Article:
[00:16:06] Ron Perez: Yeah. I mentioned before the triad that we always talk about–confidentiality, integrity and availability. So the trusted execution environment in confidential computing in general focuses on the confidentiality and the integrity piece. Now it provides this smaller trusted computing base. As I said, only the code and data you care about in the hardware. It provides that smaller trusted computing base at the expense of availability. You have to trust still the operating system, the system software to make forward progress. So while they can’t see your data, for example, or manipulate the data without your permissions anyway, they can, of course, always stop you from running. That’s a given. So that’s the sacrifice you made. You get this smaller trusted computing base, higher assurances, but you give up the availability aspect in that triad that we talked about.
And your analogy of having this safe room in your house, yeah, I think that’s a good analogy for one aspect of confidential computing, the SGX style where you can get really fine grain protections. You may have a huge workload that is multiple applications, distributed components, etc., but there’s only certain parts of your code that do anything sensitive, that operate on sensitive data or use cryptographic keys that you want to protect, etc. Those things you would put in that little safe room that you have or an SGX enclave, but many other people just want to take the entire application because it’s legacy code. I can’t refactor it. I can’t change the way it is. They just want to plop that into a secure VM, for example. And that’s why we’re seeing a lot of interest in these VM-based confidential computing technologies.
[00:17:44] Camille Morhardt: So in a cloud environment, let’s say a public cloud or a shared cloud environment where one company’s data may be on similar infrastructure or the same … sorry, the same infrastructure with a VMM actually allowing for scalability. How does this change things? What was it doing before that now it’s doing more securely, and who could see what before that now can’t see? And I’m not talking about they have their own ethical code. I’m talking about what could they see.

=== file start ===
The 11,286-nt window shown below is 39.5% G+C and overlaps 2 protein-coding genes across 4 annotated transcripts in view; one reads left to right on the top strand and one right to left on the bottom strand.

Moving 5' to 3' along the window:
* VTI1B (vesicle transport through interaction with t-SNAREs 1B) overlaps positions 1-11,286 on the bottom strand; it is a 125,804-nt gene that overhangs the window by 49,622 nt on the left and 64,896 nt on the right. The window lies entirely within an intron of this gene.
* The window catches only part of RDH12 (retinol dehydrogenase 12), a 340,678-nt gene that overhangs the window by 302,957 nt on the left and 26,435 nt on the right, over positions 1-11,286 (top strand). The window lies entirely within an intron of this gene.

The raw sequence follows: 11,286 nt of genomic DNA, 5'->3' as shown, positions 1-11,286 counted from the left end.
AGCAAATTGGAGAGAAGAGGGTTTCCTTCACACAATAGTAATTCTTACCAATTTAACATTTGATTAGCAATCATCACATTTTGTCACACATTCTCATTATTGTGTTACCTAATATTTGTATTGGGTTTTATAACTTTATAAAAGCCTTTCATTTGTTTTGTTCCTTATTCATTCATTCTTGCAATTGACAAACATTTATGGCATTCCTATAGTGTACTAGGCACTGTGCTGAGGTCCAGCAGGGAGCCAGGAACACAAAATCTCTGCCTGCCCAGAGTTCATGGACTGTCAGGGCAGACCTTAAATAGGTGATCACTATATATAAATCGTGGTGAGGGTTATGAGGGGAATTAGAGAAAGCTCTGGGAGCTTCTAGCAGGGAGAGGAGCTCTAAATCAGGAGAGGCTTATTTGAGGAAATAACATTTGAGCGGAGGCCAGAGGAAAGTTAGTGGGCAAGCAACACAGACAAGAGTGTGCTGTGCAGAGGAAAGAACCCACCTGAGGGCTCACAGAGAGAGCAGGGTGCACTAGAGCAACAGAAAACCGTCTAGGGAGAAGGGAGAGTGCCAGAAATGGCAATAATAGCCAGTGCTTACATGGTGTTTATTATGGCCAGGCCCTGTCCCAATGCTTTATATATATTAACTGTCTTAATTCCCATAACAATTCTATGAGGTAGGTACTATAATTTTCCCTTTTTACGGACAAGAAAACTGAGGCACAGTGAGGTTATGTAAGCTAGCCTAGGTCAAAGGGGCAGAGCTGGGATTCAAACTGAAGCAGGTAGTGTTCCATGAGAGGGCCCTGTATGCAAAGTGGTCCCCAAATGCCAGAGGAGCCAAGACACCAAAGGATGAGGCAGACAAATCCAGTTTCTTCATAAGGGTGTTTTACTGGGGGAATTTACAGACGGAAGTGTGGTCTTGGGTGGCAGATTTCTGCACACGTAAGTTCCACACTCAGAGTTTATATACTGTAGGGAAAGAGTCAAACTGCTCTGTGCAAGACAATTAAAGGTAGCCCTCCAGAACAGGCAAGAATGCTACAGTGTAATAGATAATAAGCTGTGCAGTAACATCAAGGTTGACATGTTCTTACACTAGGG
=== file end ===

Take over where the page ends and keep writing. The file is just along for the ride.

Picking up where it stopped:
[00:18:18] Ron Perez: It’s possible. Yes, exactly. So that’s the worry. We see the cloud has really grown in usage, in popularity because of those efficiencies and the cost benefits of that. But there is still a lot of enterprises out there that are hesitant to move certain workloads to the cloud because the possibility that even if I trust my cloud provider, Google, Amazon or whoever else, they’re ethical people. They have really good software. There still may be vulnerabilities. They still have admins who could be bribed. There’s an insider threat. Whatever it is, there’s still the possibility and technically the capability for them to see your data. So that’s still holding back a lot of enterprises from-
[00:19:03] Camille Morhardt: While it’s being processed, just to be clear
[00:19:05] Ron Perez: While it’s being processed, yes.
[00:19:06] Camille Morhardt: Okay.
[00:19:06] Ron Perez: Yes, that’s right. But confidential computing now allows those same cloud service providers to say, all right, we provide computing as a utility. We provide the MIPs, the connectivity, the bandwidth, the power, the cooling, all these nice things that are about efficiency that lower the cost for you, the end user, but we don’t really need to see your data. And confidential computing allows them to say, we can’t see your data. We can’t see your code and data. What you run in this environment is up to you. You just pay us for the resources you’re using, which is perfect. Both parties are happy. The end user, the enterprise with their mission-critical sensitive workload, they get the protections they want and they can verify it remotely. And the cloud provider is selling their MIPs, their bandwidth, the resources that they have.
[00:19:56] Camille Morhardt: Okay. So let’s talk about TDX for a second. You mentioned that before. This runs on top of a VM. How is that different and why is that kind of technology popular or important?
[00:20:07] Ron Perez: TDX stands for Trust Domain Extensions. And essentially, all it does is take that VM abstraction, that virtual machine abstraction, and embraces that and says that’s the trusted execution environment. We’re going to create a bunch of confidential VMs essentially that we call trust domains, hence Trust Domain Extensions. So these trust domains or confidential VMs are the computing environment that TDX supports. So you can have as many VMs as you have. You can have as many trust domains as you can have, and this is all supported by our hardware. And as I said before, AMD has something that’s somewhat equivalent, and RM has already announced something similar as well, that they’re all VM-based protections.
[00:20:49] Camille Morhardt: So these little trusted domains exist within the VM or down on the silicon?
[00:20:55] Ron Perez: They are VM unto themselves, but the boundary of a VM, which has been passed in operating system, a bunch of memory and whatever applications are running in there, that boundary is now the trusted execution environment, the thing that is protected. So what we say is for our trust domain, we’re essentially taking a VM and we protect the contents of the whole thing, the operating system that’s in there, the applications, everything that’s in that VM right now becomes protected or a trust domain.